2. Lemon juice
  3. Sesame tahini 
  4. Olive oil
  5. Garlic

The top is usually dusted with a little bit of ground sumac powder

Classic hummus is served with warm pita breads.

If you haven’t read how I fell in love with Lebanese style hummus when I was a kid make sure you read my post for Roasted Garlic Hummus. You can also read about how to make authentic Israeli style hummus from Chef Solomonov of Zahav here. {And you can get my beets and tahini recipe inspired by my dinner there too.}

Of course nowadays hummus is super trendy and can be found in a bazillion different flavors in the grocery store. There are even dessert hummus on the market too! (It’s actually not bad!) I actually love all the different kinds of hummus and make different flavors myself. We love my spectacularly green Edamame Hummus and one of my favorite recipes to date on this entire website is my Black Bean Hummus

But of all the store bought flavored hummus out there, Roasted Red Pepper is by far my favorite! 



How To Make Roasted Red Pepper Hummus

Making homemade roasted red pepper is almost as simple as making regular hummus, but the only additional work is roasting the pepper. Which is actually quite easy to do. 

How To Roast Red Bell Pepper

Bell peppers can be roasted directly over flames, like over a gas burner, but I find that method doesn’t work as well as broiling them because the skin usually breaks and is harder to peel off. So here is the method I learned back in college when my roomate taught me how to make this Curried Couscous recipe. It is to this day the method I recommend for roasting bell peppers:

  • Oven Rack: Arrange the oven rack so that your pan and pepper can slid into the top of the oven without the pepper touching the element. Ideally it should be close but not touching, about 1 inch below the element or flame. 
  • Broiler: Turn on your broiler. I like to line my baking sheet or baking pan with foil because the pepper will get a little juicy as it broils, and then the broiler will caramelize the juices. The foil makes cleanup really easy! 
  • Prep Pepper: Wash your pepper and make sure the little plastic tag is removed. Set it on the pan on it’s side.
  • Broiling: Place the pepper directly under the element and close the oven (unless you have an old fashioned oven that needs to be propped open when you broil of course!)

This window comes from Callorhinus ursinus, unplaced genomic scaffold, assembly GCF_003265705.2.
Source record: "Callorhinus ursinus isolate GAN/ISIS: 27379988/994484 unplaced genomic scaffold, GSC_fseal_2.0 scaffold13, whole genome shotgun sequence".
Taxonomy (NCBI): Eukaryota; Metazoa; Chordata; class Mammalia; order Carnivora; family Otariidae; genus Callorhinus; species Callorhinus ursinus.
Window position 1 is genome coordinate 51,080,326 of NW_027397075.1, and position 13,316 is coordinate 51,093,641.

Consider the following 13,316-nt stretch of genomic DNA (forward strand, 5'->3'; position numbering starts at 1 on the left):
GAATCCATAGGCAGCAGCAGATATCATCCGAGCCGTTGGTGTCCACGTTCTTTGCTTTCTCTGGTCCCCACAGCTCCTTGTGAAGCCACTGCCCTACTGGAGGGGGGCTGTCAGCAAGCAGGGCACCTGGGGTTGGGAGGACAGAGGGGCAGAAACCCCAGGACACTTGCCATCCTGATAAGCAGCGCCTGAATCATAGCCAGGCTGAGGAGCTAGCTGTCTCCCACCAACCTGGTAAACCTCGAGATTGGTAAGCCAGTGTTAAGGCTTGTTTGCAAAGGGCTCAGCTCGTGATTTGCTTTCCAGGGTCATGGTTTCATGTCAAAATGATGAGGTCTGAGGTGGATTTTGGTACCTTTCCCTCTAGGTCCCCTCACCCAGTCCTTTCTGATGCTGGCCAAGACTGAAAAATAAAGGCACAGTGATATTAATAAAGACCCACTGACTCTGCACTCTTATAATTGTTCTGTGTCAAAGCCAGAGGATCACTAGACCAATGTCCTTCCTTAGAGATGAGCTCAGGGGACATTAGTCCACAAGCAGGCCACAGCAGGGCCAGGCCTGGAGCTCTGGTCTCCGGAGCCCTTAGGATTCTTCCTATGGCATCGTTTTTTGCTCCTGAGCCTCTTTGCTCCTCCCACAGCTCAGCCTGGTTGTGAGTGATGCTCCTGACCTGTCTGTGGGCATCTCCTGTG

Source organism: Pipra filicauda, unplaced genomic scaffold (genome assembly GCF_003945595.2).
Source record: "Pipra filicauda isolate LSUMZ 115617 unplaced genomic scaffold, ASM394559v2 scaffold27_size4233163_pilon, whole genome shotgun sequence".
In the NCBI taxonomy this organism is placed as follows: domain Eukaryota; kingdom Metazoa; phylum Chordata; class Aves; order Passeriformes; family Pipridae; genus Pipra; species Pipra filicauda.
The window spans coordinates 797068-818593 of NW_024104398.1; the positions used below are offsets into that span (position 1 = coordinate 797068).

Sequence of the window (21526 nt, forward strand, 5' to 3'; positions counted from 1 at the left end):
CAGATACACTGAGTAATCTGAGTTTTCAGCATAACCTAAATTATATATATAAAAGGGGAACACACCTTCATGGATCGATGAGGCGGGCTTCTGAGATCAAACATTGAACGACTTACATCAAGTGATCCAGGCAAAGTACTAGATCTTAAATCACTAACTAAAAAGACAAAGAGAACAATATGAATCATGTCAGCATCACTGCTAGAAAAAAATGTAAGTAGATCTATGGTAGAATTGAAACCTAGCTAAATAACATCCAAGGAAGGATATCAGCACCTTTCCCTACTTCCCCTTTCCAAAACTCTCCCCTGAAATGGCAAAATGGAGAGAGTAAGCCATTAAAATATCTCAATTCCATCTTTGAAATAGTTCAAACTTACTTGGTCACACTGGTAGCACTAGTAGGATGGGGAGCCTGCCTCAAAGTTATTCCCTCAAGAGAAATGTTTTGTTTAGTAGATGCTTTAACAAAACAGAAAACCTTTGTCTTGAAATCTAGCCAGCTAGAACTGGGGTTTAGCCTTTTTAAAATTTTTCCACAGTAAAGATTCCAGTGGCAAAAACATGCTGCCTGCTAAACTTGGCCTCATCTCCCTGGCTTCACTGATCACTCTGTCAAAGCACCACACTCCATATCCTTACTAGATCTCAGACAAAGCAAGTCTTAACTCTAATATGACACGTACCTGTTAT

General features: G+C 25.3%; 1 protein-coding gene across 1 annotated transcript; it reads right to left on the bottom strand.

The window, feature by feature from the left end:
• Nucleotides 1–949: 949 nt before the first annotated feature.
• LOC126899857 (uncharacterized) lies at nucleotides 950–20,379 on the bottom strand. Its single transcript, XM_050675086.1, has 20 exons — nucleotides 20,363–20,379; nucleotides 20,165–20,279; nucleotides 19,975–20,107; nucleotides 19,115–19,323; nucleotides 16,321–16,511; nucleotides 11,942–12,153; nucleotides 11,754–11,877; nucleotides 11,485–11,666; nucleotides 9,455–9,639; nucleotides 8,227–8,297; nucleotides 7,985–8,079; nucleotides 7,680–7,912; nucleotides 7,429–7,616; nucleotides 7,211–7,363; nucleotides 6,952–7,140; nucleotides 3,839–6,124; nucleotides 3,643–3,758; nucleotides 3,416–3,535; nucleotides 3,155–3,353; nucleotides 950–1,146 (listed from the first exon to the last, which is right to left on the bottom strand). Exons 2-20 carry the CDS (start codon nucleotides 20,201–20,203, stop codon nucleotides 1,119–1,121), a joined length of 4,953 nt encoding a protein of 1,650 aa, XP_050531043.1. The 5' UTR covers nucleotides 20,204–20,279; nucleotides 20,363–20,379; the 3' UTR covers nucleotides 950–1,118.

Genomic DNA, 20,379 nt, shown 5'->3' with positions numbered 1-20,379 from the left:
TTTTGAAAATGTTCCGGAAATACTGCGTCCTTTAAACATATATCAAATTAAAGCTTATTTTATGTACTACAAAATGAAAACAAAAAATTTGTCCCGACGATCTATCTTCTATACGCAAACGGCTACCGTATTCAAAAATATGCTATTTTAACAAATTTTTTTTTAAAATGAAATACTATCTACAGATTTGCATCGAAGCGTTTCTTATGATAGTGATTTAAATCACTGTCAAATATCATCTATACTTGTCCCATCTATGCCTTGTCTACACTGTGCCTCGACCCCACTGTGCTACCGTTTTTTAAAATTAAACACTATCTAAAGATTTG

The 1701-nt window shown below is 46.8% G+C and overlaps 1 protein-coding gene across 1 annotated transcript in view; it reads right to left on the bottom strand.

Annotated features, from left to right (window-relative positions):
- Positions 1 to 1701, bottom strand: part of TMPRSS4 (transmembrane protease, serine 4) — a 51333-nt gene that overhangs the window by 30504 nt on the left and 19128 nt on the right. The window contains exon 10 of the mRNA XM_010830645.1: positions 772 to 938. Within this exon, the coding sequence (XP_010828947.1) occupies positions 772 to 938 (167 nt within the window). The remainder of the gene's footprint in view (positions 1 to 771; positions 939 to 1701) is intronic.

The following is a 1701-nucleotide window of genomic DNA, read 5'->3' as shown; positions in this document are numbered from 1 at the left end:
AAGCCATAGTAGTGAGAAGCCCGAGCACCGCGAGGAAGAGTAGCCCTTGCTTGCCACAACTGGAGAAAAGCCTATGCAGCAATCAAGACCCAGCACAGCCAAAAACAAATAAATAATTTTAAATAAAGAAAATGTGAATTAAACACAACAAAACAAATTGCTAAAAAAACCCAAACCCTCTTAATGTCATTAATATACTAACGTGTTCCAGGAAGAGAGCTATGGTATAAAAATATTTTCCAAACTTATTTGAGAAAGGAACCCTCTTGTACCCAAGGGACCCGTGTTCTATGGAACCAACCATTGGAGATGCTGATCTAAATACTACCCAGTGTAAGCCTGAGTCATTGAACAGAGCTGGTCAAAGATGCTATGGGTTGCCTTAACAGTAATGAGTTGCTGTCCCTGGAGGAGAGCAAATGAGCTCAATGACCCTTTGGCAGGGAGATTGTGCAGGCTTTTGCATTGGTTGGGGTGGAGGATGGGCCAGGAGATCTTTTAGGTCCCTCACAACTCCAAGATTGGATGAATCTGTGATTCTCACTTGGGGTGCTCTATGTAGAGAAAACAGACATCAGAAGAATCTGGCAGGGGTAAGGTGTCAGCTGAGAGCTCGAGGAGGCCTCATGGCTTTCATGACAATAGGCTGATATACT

• Look For Charring and Turn: Keep an eye on the pepper, and when the skin turns black, reach into the oven with tongs and turn the pepper over so an unblackened side faces up toward the element. The amount of time it takes to blacken the skin will vary greatly depending on your broiler (if it is gas or electric) and how many elements it has. Plus just how close the pepper is to the heat source. I look in after about 3 minutes to get a sense of how fast it is charring. 
  • Timing: I also notice that the first side is usually the slowest to char, and then from there the subsequent sides will char faster. The whole process takes 12 to 15 minutes.
  • What To Look For: Make sure to watch my video to see what this looks like if you haven’t done it before. The skin will actually be quite dark. But don’t worry, the flesh under won’t be. 

How to Peel Roasted Red Peppers

  1. Set in a Bowl or Board: Once your pepper is blackened on all sides, and is still hot, immediately set it into a bowl, or place it on a cutting board. Cover the bowl with a plate or with foil (I usually reuse the messy foil from the pan.) This will trap the steam in with the pepper. {Note: If you set your pepper on a cutting board, you can invert a bowl over it to trap in the steam. Set something heavy on it to make sure it seals down to the surface.} 
  2. Steam: Let the pepper steam for at least 5 minutes. Or you can leave it longer until it is completely cool. I am too impatient though! 
  3. Peel the Pepper: Then remove the skin by slipping it off the flesh. If it is too hot, or the charred skin is too sticky, you can peel it under cool running water. According to the chefs in my culinary school, peeling the peppers under water does “wash away” some of the flavor.  They told me that ideally, you’d let the roasted pepper cool completely and then take your time getting off all the black stuff without water. I don’t have time for that shit and my hummus came out great so whatevs.
  4. Clean the Pepper: Once the skin is off you can pull the stem right out. Sometimes this happens while your peeling the pepper since they become so soft during the roasting process. You can also pull out the ribs and seeds too. Again, I find running water helpful to get those sticky little seeds off. If the pepper is wet, blot it dry with a clean kitchen towel or paper towel.

Make the Homemade Hummus:

Once your pepper is roasted you are ready to make the Roasted Red Pepper Hummus. For this I use a similar method to my other hummus recipes.

  • Chop the Garlic: I take advantage of my food processor, and skip chopping the garlic by hand. Instead I set up the food processor with the steel blade attachment, and I turn the motor on. Then I just drop the peeled garlic clove through the spout of the lid right into the processor bowl. The blade will chop it in mid air! It happens within a few seconds, and the garlic doesn’t get mashed up and bruised. I love this technique and even use it to make the chopped veggies for my Bolognese recipe too! 
  • Next Add the Pepper: Again, no need to do any chopping. Add the pepper to the processor with the garlic, and just turn it on. The pepper will chop up. Don’t worry if it is pretty roughly chopped, once you add the remaining ingredients it will chop up more.